Last week's showdown over sanctions in the UN Security Council demonstrated once again that the world can't agree on how to stop the bloodshed in Syria -- which raises the question, "Whither Syria?" Or, perhaps more importantly, "Whither the Syrians?"
The UN Supervision Mission in Syria (UNSMIS), which has struggled for weeks to contain and reverse the conflict, was renewed for a "final period of 30 days" just days ago. But it is hard to imagine that this will make a difference, given how little the mission has achieved so far. Moreover, recent events in Damascus suggest that the violence is sure to continue, meaning that ever-larger numbers of Syrians will need protection as they flee into neighboring countries.
It is therefore disappointing to hear that one country bordering Syria is planning to prevent Syrians from entering its territory. Speaking at a military post in the disputed Golan Heights last week, Israeli Defense Minister Ehud Barak told reporters that if large number of Syrians attempted to seek refuge in Israel, "we will stop them."
Syria's border with Israel is the last national boundary that refugees so far have not crossed seeking safety, and to close this potential avenue of escape is unconscionable. With UNSMIS likely to depart within weeks -- and with even the extension of the mission unlikely to stop refugees from having to flee -- the need for safe havens will only increase. Four of the five countries that share borders with Syria have made the decision to keep the routes to safety open. Israel should do the same out of respect for international humanitarian principles.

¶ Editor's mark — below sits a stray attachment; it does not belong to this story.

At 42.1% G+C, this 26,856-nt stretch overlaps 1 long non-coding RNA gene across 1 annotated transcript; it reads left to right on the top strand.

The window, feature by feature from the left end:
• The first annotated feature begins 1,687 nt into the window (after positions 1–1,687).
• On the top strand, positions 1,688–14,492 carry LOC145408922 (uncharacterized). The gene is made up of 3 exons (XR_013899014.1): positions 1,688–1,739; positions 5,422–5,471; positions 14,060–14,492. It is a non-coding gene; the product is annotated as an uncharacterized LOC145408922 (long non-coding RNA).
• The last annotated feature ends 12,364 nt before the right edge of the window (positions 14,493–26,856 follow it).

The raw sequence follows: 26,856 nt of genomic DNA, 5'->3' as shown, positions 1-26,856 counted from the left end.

Out of the 114,000 registered Syrian refugees in the region, Jordan and Lebanon have received well over half -- largely into some of their most resource-poor areas along the Syrian border. When I visited both countries recently, officials, villagers, and aid workers spoke of having reached saturation point. Their capacity to host more Syrians was running out, and they did not know what they would do to protect them going forward.
That was in early June. Since that time, thousands more Syrians have crossed the borders, and Lebanon and Jordan are still struggling to make good-faith efforts to accommodate them.
The world is searching desperately -- and rightly so -- for ways to get humanitarian assistance to innocent civilians inside Syria. So far those efforts have been effectively blocked, while a handful of aid agencies inside the country battle to help those who are trapped however they can. But while the world continues to grapple with how to get greater access in Syria, we must keep in mind that those who have already fled can actually be helped right now. The most basic way the world can assist Syria's battered population is to allow them to escape the violence by whatever path is most expedient for them.
The people of Israel know what it is to be vulnerable; to be refugees. Their country now has an opportunity to show just how deep that understanding really is. Everyone deserves a safe haven in their time of need, even -- or perhaps especially -- when it comes from an unlikely source.